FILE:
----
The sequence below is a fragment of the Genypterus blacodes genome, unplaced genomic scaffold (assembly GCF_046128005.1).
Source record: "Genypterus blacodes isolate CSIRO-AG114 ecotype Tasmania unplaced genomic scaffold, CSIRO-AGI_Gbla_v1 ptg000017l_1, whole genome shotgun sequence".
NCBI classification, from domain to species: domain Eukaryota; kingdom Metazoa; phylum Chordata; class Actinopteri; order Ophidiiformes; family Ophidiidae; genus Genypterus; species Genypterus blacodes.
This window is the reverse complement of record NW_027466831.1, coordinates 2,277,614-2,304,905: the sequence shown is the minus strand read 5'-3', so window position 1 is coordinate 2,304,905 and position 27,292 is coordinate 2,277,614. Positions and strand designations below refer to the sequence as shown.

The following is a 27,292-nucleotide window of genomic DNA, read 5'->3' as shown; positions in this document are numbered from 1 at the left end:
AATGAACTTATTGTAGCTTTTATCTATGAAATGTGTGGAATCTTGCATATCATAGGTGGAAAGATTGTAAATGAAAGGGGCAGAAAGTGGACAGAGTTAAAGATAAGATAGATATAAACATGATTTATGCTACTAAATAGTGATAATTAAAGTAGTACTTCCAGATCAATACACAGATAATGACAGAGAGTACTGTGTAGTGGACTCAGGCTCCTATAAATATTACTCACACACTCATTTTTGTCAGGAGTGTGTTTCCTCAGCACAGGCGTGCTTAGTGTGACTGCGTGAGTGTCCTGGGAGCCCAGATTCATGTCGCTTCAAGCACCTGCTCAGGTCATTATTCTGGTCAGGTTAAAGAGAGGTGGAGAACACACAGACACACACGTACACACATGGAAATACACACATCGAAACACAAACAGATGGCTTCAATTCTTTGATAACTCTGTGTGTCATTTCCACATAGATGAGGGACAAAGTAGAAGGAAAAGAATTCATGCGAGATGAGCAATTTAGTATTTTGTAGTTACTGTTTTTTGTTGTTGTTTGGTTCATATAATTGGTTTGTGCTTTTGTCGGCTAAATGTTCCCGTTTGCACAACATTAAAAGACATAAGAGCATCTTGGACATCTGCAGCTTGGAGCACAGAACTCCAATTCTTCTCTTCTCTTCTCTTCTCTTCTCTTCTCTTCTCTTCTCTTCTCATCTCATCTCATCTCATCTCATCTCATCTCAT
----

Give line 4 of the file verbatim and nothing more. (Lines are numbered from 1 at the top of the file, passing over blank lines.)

This window is the reverse complement of record NW_027466831.1, coordinates 2,277,614-2,304,905: the sequence shown is the minus strand read 5'-3', so window position 1 is coordinate 2,304,905 and position 27,292 is coordinate 2,277,614. Positions and strand designations below refer to the sequence as shown.